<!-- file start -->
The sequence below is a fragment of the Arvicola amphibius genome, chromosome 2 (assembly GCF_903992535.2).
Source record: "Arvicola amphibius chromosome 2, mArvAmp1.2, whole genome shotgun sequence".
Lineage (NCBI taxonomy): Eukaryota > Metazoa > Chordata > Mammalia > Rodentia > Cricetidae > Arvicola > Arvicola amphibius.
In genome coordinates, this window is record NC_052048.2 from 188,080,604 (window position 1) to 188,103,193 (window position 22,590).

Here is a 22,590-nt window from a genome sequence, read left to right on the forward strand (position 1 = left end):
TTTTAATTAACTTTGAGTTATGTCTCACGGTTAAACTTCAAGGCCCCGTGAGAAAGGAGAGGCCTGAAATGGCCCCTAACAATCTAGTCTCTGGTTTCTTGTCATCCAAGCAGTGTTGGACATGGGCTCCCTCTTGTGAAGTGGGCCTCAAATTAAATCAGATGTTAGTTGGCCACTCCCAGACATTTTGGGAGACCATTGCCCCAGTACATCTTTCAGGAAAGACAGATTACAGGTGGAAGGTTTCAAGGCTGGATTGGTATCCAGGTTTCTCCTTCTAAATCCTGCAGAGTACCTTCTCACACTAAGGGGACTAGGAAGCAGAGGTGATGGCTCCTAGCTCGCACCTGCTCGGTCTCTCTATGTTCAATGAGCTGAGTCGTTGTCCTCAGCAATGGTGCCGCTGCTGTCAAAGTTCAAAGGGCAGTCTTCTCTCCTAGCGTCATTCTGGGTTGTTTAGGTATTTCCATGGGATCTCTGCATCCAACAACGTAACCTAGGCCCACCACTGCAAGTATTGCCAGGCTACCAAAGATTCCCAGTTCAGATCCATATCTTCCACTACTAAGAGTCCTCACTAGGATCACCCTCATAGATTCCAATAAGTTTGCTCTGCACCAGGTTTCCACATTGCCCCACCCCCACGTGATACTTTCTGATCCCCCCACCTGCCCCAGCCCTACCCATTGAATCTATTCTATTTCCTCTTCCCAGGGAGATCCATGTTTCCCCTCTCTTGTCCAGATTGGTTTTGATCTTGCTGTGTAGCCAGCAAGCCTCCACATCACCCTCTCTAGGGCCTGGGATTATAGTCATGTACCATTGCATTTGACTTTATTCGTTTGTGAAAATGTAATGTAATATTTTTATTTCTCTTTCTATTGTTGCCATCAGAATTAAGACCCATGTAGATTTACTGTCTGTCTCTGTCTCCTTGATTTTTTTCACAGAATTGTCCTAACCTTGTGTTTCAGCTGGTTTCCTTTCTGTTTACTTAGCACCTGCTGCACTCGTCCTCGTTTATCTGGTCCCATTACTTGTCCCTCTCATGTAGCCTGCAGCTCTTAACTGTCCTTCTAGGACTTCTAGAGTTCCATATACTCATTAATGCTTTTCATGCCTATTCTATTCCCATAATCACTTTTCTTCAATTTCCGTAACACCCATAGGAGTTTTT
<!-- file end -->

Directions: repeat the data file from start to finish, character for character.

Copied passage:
The sequence below is a fragment of the Arvicola amphibius genome, chromosome 2 (assembly GCF_903992535.2).
Source record: "Arvicola amphibius chromosome 2, mArvAmp1.2, whole genome shotgun sequence".
Lineage (NCBI taxonomy): Eukaryota > Metazoa > Chordata > Mammalia > Rodentia > Cricetidae > Arvicola > Arvicola amphibius.
In genome coordinates, this window is record NC_052048.2 from 188,080,604 (window position 1) to 188,103,193 (window position 22,590).

Here is a 22,590-nt window from a genome sequence, read left to right on the forward strand (position 1 = left end):
TTTTAATTAACTTTGAGTTATGTCTCACGGTTAAACTTCAAGGCCCCGTGAGAAAGGAGAGGCCTGAAATGGCCCCTAACAATCTAGTCTCTGGTTTCTTGTCATCCAAGCAGTGTTGGACATGGGCTCCCTCTTGTGAAGTGGGCCTCAAATTAAATCAGATGTTAGTTGGCCACTCCCAGACATTTTGGGAGACCATTGCCCCAGTACATCTTTCAGGAAAGACAGATTACAGGTGGAAGGTTTCAAGGCTGGATTGGTATCCAGGTTTCTCCTTCTAAATCCTGCAGAGTACCTTCTCACACTAAGGGGACTAGGAAGCAGAGGTGATGGCTCCTAGCTCGCACCTGCTCGGTCTCTCTATGTTCAATGAGCTGAGTCGTTGTCCTCAGCAATGGTGCCGCTGCTGTCAAAGTTCAAAGGGCAGTCTTCTCTCCTAGCGTCATTCTGGGTTGTTTAGGTATTTCCATGGGATCTCTGCATCCAACAACGTAACCTAGGCCCACCACTGCAAGTATTGCCAGGCTACCAAAGATTCCCAGTTCAGATCCATATCTTCCACTACTAAGAGTCCTCACTAGGATCACCCTCATAGATTCCAATAAGTTTGCTCTGCACCAGGTTTCCACATTGCCCCACCCCCACGTGATACTTTCTGATCCCCCCACCTGCCCCAGCCCTACCCATTGAATCTATTCTATTTCCTCTTCCCAGGGAGATCCATGTTTCCCCTCTCTTGTCCAGATTGGTTTTGATCTTGCTGTGTAGCCAGCAAGCCTCCACATCACCCTCTCTAGGGCCTGGGATTATAGTCATGTACCATTGCATTTGACTTTATTCGTTTGTGAAAATGTAATGTAATATTTTTATTTCTCTTTCTATTGTTGCCATCAGAATTAAGACCCATGTAGATTTACTGTCTGTCTCTGTCTCCTTGATTTTTTTCACAGAATTGTCCTAACCTTGTGTTTCAGCTGGTTTCCTTTCTGTTTACTTAGCACCTGCTGCACTCGTCCTCGTTTATCTGGTCCCATTACTTGTCCCTCTCATGTAGCCTGCAGCTCTTAACTGTCCTTCTAGGACTTCTAGAGTTCCATATACTCATTAATGCTTTTCATGCCTATTCTATTCCCATAATCACTTTTCTTCAATTTCCGTAACACCCATAGGAGTTTTT